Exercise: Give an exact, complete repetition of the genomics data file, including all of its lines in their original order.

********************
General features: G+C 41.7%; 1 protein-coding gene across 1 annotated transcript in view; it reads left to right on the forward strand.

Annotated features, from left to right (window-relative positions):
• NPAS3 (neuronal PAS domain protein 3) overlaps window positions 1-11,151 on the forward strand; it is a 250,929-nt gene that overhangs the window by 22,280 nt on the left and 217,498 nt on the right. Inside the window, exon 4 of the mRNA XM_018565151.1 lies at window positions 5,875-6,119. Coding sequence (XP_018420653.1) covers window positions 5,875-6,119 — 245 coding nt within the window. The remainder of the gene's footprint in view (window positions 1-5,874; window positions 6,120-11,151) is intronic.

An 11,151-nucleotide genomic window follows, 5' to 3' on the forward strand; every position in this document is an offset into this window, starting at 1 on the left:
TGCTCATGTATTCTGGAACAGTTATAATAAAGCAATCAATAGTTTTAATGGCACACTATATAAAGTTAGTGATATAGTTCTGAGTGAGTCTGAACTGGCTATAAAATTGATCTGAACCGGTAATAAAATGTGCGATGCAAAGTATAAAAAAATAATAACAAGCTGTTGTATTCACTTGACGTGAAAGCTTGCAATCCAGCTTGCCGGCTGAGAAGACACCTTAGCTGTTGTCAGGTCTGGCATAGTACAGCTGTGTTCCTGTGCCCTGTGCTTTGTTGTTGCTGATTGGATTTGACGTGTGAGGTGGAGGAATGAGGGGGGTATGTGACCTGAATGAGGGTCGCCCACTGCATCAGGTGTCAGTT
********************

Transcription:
General features: G+C 41.7%; 1 protein-coding gene across 1 annotated transcript in view; it reads left to right on the forward strand.

Annotated features, from left to right (window-relative positions):
• NPAS3 (neuronal PAS domain protein 3) overlaps window positions 1-11,151 on the forward strand; it is a 250,929-nt gene that overhangs the window by 22,280 nt on the left and 217,498 nt on the right. Inside the window, exon 4 of the mRNA XM_018565151.1 lies at window positions 5,875-6,119. Coding sequence (XP_018420653.1) covers window positions 5,875-6,119 — 245 coding nt within the window. The remainder of the gene's footprint in view (window positions 1-5,874; window positions 6,120-11,151) is intronic.

An 11,151-nucleotide genomic window follows, 5' to 3' on the forward strand; every position in this document is an offset into this window, starting at 1 on the left:
TGCTCATGTATTCTGGAACAGTTATAATAAAGCAATCAATAGTTTTAATGGCACACTATATAAAGTTAGTGATATAGTTCTGAGTGAGTCTGAACTGGCTATAAAATTGATCTGAACCGGTAATAAAATGTGCGATGCAAAGTATAAAAAAATAATAACAAGCTGTTGTATTCACTTGACGTGAAAGCTTGCAATCCAGCTTGCCGGCTGAGAAGACACCTTAGCTGTTGTCAGGTCTGGCATAGTACAGCTGTGTTCCTGTGCCCTGTGCTTTGTTGTTGCTGATTGGATTTGACGTGTGAGGTGGAGGAATGAGGGGGGTATGTGACCTGAATGAGGGTCGCCCACTGCATCAGGTGTCAGTT